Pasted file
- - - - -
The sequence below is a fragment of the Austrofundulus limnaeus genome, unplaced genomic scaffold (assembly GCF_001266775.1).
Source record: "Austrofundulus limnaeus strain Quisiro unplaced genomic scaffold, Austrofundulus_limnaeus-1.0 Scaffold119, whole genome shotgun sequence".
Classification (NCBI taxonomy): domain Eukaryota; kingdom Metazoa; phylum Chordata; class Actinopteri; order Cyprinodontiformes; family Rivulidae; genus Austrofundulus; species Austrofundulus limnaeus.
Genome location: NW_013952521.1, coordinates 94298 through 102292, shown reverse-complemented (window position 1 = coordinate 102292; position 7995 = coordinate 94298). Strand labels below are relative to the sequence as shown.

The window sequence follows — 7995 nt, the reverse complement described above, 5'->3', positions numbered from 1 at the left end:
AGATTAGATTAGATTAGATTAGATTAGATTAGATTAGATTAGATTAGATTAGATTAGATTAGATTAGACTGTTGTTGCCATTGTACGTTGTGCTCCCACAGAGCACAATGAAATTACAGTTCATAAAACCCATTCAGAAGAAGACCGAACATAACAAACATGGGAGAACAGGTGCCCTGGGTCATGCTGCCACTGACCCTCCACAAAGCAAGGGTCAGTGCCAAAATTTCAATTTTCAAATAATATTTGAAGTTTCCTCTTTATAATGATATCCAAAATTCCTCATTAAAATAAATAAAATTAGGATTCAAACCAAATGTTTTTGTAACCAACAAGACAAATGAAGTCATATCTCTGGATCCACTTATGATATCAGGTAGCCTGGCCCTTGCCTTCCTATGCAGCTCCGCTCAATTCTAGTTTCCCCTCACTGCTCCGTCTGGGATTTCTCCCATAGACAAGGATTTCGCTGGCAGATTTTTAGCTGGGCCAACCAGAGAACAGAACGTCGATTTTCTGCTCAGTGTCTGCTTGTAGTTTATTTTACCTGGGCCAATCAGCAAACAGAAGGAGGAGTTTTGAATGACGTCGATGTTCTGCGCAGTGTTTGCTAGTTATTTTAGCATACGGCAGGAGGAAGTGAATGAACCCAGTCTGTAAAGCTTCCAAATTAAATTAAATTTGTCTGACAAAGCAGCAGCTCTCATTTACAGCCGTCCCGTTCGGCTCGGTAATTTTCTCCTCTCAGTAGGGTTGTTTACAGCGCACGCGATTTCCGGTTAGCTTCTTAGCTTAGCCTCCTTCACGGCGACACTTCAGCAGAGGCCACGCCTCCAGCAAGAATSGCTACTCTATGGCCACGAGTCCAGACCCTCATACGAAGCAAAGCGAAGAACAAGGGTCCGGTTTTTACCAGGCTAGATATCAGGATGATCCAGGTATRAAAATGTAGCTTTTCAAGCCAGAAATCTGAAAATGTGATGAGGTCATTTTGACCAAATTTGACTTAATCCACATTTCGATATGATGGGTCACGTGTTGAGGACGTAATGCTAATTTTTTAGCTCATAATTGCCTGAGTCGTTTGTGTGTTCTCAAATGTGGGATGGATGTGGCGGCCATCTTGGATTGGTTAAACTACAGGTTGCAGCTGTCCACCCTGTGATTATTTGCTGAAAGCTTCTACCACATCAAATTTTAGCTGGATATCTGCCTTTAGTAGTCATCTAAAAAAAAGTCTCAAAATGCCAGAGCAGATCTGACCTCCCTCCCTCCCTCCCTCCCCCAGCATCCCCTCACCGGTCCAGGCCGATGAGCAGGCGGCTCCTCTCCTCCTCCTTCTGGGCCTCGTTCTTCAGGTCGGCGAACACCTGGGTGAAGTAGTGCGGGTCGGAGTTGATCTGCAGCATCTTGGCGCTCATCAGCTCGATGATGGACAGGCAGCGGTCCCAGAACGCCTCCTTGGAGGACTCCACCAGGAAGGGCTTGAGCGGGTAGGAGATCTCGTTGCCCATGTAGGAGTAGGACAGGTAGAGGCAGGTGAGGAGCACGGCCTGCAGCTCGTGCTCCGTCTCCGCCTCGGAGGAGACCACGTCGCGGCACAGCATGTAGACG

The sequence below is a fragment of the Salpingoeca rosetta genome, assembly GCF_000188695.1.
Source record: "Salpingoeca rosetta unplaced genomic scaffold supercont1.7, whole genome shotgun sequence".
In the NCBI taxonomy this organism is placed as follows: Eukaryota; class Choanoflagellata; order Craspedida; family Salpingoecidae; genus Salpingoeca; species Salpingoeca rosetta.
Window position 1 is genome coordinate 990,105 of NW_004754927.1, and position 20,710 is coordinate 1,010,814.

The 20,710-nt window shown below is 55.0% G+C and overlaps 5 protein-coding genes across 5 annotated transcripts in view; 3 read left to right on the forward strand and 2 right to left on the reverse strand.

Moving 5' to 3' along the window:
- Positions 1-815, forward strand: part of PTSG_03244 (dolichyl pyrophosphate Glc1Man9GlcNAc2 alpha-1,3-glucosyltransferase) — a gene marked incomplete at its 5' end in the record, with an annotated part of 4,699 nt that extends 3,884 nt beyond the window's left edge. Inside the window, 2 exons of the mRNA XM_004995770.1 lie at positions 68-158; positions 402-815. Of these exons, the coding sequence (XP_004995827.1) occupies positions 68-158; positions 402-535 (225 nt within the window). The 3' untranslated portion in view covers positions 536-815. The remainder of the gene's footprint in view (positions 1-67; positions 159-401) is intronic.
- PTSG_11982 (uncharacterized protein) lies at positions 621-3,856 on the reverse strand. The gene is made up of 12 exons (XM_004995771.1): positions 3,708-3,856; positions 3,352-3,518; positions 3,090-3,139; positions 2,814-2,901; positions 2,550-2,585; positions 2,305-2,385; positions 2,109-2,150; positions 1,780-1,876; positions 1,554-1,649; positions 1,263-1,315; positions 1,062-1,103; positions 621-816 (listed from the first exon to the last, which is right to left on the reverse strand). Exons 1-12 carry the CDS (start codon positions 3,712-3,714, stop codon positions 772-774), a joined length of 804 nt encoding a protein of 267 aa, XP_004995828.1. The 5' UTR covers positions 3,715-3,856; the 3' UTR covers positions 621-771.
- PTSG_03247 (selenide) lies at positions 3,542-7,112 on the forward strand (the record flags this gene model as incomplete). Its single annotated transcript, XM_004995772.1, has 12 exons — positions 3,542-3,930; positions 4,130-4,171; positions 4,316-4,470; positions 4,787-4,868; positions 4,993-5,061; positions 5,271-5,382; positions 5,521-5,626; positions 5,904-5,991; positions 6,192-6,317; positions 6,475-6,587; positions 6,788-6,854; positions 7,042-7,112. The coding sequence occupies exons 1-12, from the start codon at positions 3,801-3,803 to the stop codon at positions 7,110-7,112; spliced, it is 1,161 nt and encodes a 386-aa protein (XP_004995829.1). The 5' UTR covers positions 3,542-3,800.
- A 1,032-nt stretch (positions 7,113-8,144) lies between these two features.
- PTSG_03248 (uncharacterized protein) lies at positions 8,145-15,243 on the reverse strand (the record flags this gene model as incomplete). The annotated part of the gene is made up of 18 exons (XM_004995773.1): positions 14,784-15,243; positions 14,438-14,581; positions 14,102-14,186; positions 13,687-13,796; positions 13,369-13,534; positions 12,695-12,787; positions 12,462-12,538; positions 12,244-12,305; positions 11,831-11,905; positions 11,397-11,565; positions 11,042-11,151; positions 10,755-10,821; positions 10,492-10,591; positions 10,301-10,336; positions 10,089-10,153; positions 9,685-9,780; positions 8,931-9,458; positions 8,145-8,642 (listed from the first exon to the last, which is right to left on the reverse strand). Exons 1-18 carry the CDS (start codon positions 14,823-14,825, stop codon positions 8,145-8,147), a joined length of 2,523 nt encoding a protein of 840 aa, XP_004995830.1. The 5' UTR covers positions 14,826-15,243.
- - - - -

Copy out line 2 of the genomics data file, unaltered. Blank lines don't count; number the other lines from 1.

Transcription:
Source record: "Austrofundulus limnaeus strain Quisiro unplaced genomic scaffold, Austrofundulus_limnaeus-1.0 Scaffold119, whole genome shotgun sequence".